Gullah/Geechee culture thrives across the southeastern coast
Words by Jonathan Shipley
Photos by Madelynn Ross, Eley Photo
The price for rice was their lives.
For some 3,000 years on the coast of West Africa, those from nations such as Angola and Senegambia, the Ivory Coast and Sierra Leone, grew rice. They knew how to grow rice quite well. They had skills and knowledge about growing patterns and irrigation systems. They knew how to create a bounty of it for their families and for their communities.
Meanwhile, halfway around the world, colonial planters in the American South discovered that rice could grow in that region. They needed help, however, to cultivate it. They looked across the Atlantic to get it, with the help of British trading companies and slave traders.
So began the enslavement of West Africans. They were shipped to the Americas to grow the rice. Today, an estimated 40 percent of all African Americans can trace their entry into North America to the Port of Charleston, South Carolina. That’s where the first African Americans went—to the Lowcountry to grow the rice. They were sent to the coastal plains, to the Sea Islands of South Carolina, Georgia, and Florida, to grow the rice.
Because the rice plantations were so expansive and isolated—being surrounded by water—the enslaved soon began to develop their own culture. It was a creole culture in which they created their own language, while upholding the traditions they carried with them from Africa—their stories, crafts, beliefs, and foodways—and while absorbing new influences from the region in which they now toiled. The Gullah/Geechee culture came to be.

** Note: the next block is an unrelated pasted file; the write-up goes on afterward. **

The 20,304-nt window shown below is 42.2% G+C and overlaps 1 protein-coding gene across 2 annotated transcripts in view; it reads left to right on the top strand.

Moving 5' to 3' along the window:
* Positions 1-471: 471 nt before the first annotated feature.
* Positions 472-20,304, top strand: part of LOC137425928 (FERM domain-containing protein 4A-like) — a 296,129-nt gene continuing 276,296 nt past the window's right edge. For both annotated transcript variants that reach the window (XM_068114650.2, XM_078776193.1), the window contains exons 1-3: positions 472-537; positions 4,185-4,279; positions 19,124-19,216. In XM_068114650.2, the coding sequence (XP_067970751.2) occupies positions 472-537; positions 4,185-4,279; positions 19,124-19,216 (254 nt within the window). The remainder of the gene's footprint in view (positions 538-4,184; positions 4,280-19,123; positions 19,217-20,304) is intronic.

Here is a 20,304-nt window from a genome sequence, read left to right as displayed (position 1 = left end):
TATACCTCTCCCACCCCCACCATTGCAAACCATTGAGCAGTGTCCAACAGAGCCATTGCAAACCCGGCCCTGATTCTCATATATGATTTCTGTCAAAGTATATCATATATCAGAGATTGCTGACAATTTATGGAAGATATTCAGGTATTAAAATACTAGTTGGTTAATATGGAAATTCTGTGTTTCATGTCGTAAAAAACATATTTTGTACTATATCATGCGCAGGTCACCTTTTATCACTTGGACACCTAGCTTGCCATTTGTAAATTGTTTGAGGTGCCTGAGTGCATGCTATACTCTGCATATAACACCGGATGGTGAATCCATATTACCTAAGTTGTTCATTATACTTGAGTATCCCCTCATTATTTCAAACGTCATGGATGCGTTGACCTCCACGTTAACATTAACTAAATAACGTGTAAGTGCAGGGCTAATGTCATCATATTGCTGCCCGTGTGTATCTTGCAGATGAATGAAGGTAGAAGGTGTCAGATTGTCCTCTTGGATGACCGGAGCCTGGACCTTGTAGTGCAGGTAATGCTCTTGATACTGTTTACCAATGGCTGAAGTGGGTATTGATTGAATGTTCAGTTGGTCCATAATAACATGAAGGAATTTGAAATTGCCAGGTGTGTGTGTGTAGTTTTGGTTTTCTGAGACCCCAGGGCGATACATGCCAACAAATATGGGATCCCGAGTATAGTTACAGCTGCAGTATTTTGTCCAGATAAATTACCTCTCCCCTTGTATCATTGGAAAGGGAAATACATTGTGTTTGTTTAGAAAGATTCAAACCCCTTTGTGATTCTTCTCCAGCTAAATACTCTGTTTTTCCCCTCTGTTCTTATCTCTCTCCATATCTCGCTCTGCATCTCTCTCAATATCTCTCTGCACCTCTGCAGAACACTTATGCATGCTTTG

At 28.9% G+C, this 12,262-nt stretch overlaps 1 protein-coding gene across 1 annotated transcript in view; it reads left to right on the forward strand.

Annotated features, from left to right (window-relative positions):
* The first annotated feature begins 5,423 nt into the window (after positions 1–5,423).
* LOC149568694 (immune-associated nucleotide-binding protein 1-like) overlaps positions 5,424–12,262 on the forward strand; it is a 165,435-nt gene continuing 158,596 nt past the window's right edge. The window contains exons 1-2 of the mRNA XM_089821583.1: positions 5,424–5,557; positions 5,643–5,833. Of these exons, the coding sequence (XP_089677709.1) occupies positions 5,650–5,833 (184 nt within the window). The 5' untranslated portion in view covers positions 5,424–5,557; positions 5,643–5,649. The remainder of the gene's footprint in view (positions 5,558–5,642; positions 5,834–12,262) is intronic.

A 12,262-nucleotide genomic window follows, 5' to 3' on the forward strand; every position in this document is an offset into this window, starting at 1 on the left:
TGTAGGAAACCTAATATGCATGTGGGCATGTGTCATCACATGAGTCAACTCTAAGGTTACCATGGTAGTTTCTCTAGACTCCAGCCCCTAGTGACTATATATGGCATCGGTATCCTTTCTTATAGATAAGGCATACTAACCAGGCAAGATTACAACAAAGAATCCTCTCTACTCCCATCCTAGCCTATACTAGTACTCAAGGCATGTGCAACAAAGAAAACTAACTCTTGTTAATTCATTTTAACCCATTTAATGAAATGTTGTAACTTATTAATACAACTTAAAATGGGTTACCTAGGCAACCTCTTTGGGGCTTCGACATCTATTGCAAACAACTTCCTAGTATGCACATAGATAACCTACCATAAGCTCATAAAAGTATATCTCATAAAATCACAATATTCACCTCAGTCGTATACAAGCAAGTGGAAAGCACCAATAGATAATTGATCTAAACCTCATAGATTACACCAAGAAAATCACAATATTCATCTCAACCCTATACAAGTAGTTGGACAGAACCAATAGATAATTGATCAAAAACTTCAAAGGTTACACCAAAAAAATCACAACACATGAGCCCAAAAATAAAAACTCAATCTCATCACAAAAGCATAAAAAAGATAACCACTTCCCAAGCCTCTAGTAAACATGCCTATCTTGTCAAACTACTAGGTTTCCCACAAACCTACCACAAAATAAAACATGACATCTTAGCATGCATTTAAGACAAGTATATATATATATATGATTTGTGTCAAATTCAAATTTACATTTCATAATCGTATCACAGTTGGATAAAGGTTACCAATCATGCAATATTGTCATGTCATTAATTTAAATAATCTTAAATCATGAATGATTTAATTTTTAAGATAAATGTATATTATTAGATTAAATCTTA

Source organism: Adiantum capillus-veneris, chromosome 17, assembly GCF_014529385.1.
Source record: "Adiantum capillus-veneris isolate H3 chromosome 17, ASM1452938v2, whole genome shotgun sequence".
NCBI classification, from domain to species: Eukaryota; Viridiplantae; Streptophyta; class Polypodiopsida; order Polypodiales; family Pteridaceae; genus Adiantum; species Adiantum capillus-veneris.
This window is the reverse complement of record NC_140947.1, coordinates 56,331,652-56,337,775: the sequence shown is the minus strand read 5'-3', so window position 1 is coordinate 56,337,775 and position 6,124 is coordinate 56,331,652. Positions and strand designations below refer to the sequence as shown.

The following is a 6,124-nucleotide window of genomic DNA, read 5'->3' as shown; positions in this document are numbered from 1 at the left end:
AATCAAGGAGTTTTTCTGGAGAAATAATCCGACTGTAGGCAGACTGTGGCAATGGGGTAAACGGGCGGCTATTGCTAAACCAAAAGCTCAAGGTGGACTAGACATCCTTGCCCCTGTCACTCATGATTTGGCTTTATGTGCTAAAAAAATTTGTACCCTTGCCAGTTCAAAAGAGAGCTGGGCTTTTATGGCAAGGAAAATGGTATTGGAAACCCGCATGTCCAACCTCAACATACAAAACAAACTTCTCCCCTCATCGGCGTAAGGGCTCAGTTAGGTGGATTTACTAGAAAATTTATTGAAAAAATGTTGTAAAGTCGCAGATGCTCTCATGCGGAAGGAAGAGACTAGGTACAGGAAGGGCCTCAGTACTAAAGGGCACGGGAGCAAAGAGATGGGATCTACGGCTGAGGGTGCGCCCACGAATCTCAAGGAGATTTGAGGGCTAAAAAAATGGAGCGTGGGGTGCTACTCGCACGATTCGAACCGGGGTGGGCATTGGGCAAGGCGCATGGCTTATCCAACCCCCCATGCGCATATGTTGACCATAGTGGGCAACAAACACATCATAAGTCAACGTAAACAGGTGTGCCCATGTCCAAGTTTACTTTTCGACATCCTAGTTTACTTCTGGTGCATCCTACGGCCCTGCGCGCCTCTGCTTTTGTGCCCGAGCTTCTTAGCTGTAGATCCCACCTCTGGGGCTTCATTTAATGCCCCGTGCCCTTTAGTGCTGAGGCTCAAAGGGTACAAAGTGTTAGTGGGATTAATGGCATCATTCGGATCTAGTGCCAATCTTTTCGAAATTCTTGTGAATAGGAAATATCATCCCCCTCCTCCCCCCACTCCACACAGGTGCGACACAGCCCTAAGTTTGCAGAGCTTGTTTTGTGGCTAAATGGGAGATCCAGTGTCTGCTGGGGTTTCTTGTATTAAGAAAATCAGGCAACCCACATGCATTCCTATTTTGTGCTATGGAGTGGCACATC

One might think that the culture has come and gone like the fog on Charleston Harbor, an ephemeral culture now lost to the mists of time, a culture now a mere echo, like the wind rattling through the oaks, a culture to be read about only in history books. But that is not the case. Just ask the queen.
Queen Quet is the Chieftess of the Gullah/Geechee Nation. “I am ready to sing the answer to your question about the community today,” she says. “It is a vibrant thing.” Queen Quet was elected and enstooled on Sullivan’s Island in 2000 before United Nations observers and thousands of others. She is also the founder of the Gullah/Geechee Sea Island Coalition. She is also an author, computer scientist, mathematician, historian, preservationist, environmental activist, “art-ivist,” and much more. “‘Mannas gwine tek hunnah when monee can’t,’ is a Gullah/Geechee proverb that I state often,” she says. “You will find with manners, it will take you places that money never will. Believe me, I am a living testament to the truth of that phrase!” It has taken her and countless others from their Gullah/Geechee homeland around the world and they have taken their culture with them for others to experience. Supreme Court Justice Clarence Thomas, Chris Rock, football legend Jim Brown, and Michelle Obama, all have Gullah roots.